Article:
The Gift belongs to a very particular subgenre of Star Trek episodes.
It is an episode that fits comfortably alongside the other second stories of the other fourth seasons, alongside Family on Star Trek: The Next Generation, The Visitor on Star Trek: Deep Space Nine and Home on Star Trek: Enterprise. It is a relatively quiet and contemplative piece, more rooted in character than plot. In fact, very little of note happens during the episode, even as it is positioned at an important point in the larger run of Star Trek: Voyager following Scorpion, Part I and Scorpion, Part II.
As with Family, The Visitor and Home, The Gift is a breather episode following a more epic adventure. As with Family and Home, The Gift is explicitly about working through the consequences of earlier episodes. Family allowed Jean-Luc Picard to work through the trauma of The Best of Both Worlds, Part I and The Best of Both Worlds, Part II, while Home provided an opportunity for Jonathan Archer to make sense of everything that happened between The Expanse and Zero Hour. (Let’s not worry too much about Storm Front, Part I and Storm Front, Part II.)
The Gift is an episode of contrasts, driven by the demands of the series rather than its own distinct plot. It is very heavily serialised, playing almost as the third part of Scorpion, Part I and Scorpion, Part II; much like Family played as the third part of The Best of Both Worlds, Part I and The Best of Both Worlds, Part II. However, there is something very cynical in the use of serialisation in The Gift, as the episode rather transparently exists to transition away from where the show was at the end of Scorpion, Part II towards a more sustainable status quo.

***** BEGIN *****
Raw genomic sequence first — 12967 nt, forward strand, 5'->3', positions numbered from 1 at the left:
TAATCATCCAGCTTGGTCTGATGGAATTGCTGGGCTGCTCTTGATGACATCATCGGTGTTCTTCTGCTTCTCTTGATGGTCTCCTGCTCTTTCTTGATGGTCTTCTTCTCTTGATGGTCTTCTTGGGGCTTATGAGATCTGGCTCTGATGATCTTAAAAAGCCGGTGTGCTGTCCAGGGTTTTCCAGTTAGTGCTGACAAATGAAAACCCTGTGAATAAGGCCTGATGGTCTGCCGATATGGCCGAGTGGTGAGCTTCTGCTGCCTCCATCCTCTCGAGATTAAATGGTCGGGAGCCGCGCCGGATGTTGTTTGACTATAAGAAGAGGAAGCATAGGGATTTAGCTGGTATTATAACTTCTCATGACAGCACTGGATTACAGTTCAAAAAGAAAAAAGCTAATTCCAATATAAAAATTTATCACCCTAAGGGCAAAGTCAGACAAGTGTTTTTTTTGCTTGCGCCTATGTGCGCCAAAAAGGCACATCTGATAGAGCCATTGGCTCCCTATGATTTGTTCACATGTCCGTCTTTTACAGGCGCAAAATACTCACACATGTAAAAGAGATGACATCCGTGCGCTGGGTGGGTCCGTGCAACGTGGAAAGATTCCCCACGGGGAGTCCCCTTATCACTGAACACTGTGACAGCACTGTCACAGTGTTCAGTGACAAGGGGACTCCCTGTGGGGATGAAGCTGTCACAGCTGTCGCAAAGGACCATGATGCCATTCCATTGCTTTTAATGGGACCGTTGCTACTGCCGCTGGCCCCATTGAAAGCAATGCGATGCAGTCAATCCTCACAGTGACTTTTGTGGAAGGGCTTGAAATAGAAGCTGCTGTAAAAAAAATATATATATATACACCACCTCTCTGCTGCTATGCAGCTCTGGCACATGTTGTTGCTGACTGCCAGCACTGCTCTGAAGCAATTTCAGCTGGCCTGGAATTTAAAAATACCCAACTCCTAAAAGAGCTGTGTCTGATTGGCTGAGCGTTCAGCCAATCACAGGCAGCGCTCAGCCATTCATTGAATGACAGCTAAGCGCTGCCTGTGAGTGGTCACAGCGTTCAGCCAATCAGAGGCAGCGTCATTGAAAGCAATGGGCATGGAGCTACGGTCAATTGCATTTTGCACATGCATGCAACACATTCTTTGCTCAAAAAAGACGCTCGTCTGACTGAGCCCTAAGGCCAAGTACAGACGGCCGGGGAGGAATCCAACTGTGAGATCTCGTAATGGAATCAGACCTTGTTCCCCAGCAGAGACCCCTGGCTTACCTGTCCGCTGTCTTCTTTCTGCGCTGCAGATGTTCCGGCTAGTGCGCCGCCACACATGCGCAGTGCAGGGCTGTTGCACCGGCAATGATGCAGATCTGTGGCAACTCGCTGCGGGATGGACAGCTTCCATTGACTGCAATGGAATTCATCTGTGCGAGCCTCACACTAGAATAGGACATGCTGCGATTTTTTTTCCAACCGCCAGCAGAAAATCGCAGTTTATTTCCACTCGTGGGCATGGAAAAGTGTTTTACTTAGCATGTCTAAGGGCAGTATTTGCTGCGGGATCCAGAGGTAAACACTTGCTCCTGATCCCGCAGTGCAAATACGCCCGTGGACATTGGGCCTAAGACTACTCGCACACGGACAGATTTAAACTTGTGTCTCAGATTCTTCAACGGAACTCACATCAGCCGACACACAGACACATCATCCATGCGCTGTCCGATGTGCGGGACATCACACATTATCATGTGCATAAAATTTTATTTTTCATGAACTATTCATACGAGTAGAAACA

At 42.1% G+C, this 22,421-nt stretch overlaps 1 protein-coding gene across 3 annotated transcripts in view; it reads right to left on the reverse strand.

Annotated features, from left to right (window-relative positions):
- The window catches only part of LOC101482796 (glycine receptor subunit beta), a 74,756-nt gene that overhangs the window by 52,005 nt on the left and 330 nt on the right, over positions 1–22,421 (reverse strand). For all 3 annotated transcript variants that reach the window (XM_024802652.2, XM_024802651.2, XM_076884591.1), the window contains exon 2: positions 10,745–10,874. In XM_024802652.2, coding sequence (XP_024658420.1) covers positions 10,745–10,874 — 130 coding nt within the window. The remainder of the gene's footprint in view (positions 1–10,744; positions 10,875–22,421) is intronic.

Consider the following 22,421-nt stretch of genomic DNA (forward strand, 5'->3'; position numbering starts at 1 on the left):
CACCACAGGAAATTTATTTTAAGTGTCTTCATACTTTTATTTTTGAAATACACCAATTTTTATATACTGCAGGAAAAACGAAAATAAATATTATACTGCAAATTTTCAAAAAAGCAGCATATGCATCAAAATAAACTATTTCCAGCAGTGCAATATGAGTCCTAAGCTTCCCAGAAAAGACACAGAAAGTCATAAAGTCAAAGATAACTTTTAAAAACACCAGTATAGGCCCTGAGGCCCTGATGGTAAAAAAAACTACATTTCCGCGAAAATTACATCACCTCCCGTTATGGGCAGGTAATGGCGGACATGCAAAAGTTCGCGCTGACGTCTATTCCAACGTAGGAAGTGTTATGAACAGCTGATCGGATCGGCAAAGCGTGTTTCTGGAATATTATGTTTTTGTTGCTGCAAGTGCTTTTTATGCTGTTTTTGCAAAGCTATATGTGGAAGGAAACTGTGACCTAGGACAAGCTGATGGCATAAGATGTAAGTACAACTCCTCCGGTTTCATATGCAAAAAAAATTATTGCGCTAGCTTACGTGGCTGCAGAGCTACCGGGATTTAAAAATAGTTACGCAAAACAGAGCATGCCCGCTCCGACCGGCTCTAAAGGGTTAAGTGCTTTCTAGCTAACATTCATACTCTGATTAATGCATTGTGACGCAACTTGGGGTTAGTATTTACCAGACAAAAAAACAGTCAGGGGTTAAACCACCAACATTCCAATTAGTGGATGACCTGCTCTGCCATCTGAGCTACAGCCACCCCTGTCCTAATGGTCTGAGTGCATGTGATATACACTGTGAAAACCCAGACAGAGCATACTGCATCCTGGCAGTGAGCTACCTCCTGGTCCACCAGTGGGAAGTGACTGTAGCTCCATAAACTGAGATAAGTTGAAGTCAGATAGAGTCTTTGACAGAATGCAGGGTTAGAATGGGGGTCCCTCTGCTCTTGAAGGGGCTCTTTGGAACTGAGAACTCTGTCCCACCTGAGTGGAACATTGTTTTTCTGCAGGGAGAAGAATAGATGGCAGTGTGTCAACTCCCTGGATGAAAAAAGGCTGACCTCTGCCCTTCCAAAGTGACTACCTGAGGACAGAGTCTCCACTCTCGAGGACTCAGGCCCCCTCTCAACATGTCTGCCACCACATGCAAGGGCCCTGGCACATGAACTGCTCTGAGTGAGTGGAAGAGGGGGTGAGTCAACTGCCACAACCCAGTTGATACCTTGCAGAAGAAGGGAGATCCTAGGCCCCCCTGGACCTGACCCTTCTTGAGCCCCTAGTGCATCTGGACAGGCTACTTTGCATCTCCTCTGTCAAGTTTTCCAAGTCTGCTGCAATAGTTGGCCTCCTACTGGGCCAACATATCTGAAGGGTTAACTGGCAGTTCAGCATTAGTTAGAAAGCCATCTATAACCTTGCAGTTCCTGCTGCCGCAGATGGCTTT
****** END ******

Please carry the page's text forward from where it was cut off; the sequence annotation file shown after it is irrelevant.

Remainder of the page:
The Gift is also a tale of arrivals and departures. It is an episode about introducing Seven of Nine to the cast of Voyager, establishing her character arc and setting up her journey across the rest of the series building on her separation from the Borg Collective in Scorpion, Part II. At the same time, it is an episode about the departure of Jennifer Lien from Voyager, bidding farewell to Kes as a result of her exposure to “Fluidic Space” in Scorpion, Part II. There is something quite poetic in that set-up.
However, The Gift is just as much an episode of extremes in terms of quality. The story focusing on Janeway and Seven of Nine is rivetting and compelling, but the thread focusing on Kes plays almost as an afterthought. More than that, the episode’s final act plays as a gigantic cop out, another example of Voyager retreating from some of the bolder ideas in its core concept. The result is a curate’s egg of an episode, a reminder of Voyager‘s discarded potential.